For me, the buzz and whether or not a film is Oscar-worthy bears no relation to my enjoyment. I want to be moved by extraordinary performance, story, dialog and imagery. This movie succeeds in a few of those areas, but fails notably in the ending. We got an amazing performance from young Carey Mulligan as Jenny, a gifted high school senior with dreams of a glamorous life in Paris. Peter Sarsgaard was his usual, reliable, top-notch self. And then there were two great treats in smaller roles from Alfred Molina as the well-meaning, but misguided father and Olivia Williams as the supportive but concerned teacher.
Mulligan’s performance alone is enough tojustify seeing the film. The script is subtle, but her face and body movement, in short, what she does without dialog, really makes this something special. And the story is presented with a tender touch and the specter of bad things (deceipt, betrayal) is managed carefully. In the span of a feature film we see a lot of genuine character growth, packed into a stylish and entertaining film.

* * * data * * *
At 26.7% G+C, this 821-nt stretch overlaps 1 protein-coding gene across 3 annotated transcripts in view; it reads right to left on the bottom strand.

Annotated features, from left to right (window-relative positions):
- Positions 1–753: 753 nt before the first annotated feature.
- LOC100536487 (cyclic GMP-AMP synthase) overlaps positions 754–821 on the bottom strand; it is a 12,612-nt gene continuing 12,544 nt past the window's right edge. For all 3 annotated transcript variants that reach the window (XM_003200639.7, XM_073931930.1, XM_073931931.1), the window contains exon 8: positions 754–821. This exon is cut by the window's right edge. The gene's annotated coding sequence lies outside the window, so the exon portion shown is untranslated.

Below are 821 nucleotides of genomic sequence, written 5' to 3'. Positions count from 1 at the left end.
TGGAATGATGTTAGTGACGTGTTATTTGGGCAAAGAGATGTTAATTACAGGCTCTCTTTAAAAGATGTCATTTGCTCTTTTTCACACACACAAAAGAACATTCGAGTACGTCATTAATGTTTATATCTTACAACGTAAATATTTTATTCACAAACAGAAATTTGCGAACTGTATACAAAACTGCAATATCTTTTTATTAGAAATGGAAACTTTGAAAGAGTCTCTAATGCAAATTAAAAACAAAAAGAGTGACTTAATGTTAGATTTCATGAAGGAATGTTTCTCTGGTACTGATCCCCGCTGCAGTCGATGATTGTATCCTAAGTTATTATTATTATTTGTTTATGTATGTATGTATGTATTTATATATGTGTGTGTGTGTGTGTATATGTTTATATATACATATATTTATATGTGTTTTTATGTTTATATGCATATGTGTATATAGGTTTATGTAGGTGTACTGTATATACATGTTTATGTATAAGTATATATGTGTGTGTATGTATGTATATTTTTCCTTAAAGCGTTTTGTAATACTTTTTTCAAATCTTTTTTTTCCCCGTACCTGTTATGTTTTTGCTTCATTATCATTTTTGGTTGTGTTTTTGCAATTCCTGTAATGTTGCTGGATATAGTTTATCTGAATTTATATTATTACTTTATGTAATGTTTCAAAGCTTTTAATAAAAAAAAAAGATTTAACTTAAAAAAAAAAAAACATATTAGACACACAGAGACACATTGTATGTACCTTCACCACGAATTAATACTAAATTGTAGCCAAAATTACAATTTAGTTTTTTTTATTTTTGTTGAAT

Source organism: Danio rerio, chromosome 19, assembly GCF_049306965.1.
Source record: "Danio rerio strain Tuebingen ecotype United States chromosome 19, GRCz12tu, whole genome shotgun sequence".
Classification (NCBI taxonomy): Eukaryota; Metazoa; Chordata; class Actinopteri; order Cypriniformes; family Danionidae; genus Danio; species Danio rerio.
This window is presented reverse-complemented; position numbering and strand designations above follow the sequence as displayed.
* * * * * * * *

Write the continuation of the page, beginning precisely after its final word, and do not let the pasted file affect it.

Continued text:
The problem is with the ending. And, as one of my companions mentioned, that’s the impression with which you leave the theater. It’s not a disaster, but it’s a disappointment. The turn in the plot is perfectly fine, but the smooth flow of story-telling stops abruptly. The movie’s resolution, which is perfectly reasonable is so haltingly portrayed that we couldn’t help but wonder what happened. Did a test audience tell them to put a tighter bow on it? Was the movie cut down or elongated? It’s hard to say, but something is clearly wrong with the ending.
Aside from that significant criticism, it’s still a nice movie with an impressive lead performance. Sarsgaard is positively generous in facilitating Mulligan’s big moment. He just does a great job of keeping the focus on her. And even with all she goes through in this coming-of-age story, the transformation never covers up the little girl that you meet in at the beginning of the film. It’s just a shame, that by the end, her story has inadvertently run off the tracks.